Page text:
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Dutton?


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Vandermolen
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« Reply #15 on: April 06, 2018, 01:14:11 pm »

I forgot about the HB releases! ( hope Johan from GMG Forum is not reading this  Shocked). The Dutton CD of Brian's Symphony 10 was VG but made me realise how accomplished that ancient Leicestershire Schools SO recording was. Coincidentally have just been listening to an audio CD of Stevenson's 'Dr Jekyll and Mr Hyde' in my car with accompanying chamber music by Josef (Joseph) Holbrooke which, I think works very well in that context as it has a slightly dark and spooky quality to it. I think that I prefer Holbrooke's chamber music to his orchestral music although I need to listen to my Holbrooke CDs again.
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« Reply #16 on: April 06, 2018, 02:46:19 pm »

Have you listened to the John Veale/John Gardner cd again, Jeffrey? I was bowled over by the Veale-as was Christo
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Christo
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« Reply #17 on: April 06, 2018, 03:31:24 pm »

I forgot about the HB releases! (hope Johan from GMG Forum is not reading this  Shocked).
We';ll DM him to let him know.  Grin
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… music is not only an `entertainment’, nor a mere luxury, but a necessity of the spiritual if not of the physical life, an opening of those magic casements through which we can catch a glimpse of that country where ultimate reality will be found.  RVW, 1948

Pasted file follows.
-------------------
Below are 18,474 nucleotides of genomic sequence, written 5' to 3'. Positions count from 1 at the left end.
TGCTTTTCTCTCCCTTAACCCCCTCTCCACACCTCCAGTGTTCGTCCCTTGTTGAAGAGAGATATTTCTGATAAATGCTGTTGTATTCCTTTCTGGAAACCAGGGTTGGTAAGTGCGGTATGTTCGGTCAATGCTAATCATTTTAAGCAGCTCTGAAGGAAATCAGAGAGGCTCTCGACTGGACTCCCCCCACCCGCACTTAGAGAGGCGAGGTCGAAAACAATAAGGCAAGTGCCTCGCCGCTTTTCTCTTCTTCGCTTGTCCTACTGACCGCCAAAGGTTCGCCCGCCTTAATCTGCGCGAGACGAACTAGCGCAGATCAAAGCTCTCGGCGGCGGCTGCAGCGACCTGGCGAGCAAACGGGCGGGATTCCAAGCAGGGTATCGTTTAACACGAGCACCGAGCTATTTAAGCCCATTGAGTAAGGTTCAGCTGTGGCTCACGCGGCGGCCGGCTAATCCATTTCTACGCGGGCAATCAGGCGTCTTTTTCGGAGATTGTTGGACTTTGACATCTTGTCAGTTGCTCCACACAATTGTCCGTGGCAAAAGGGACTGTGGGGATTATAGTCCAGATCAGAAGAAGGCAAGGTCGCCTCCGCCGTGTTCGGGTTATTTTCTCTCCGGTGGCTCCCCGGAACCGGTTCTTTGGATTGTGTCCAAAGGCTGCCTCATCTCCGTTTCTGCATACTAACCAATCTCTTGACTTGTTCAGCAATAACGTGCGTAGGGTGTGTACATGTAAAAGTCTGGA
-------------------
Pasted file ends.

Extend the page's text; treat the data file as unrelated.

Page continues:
Vandermolen
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« Reply #18 on: April 06, 2018, 05:01:12 pm »

I forgot about the HB releases! (hope Johan from GMG Forum is not reading this  Shocked).
We';ll DM him to let him know.  Grin

You'll do NO SUCH THING  Cool
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Grandenorm
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« Reply #19 on: April 07, 2018, 11:51:09 am »

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I also wish that Dutton would record Ruth Gipps's wonderful 4th Symphony.

Amen to that. Cameo Classics were considering it at one time, but it didn't happen. Cameo seem to have disappeared altogether - and I've lost touch with David Kent Watson.
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« Reply #20 on: April 07, 2018, 01:10:22 pm »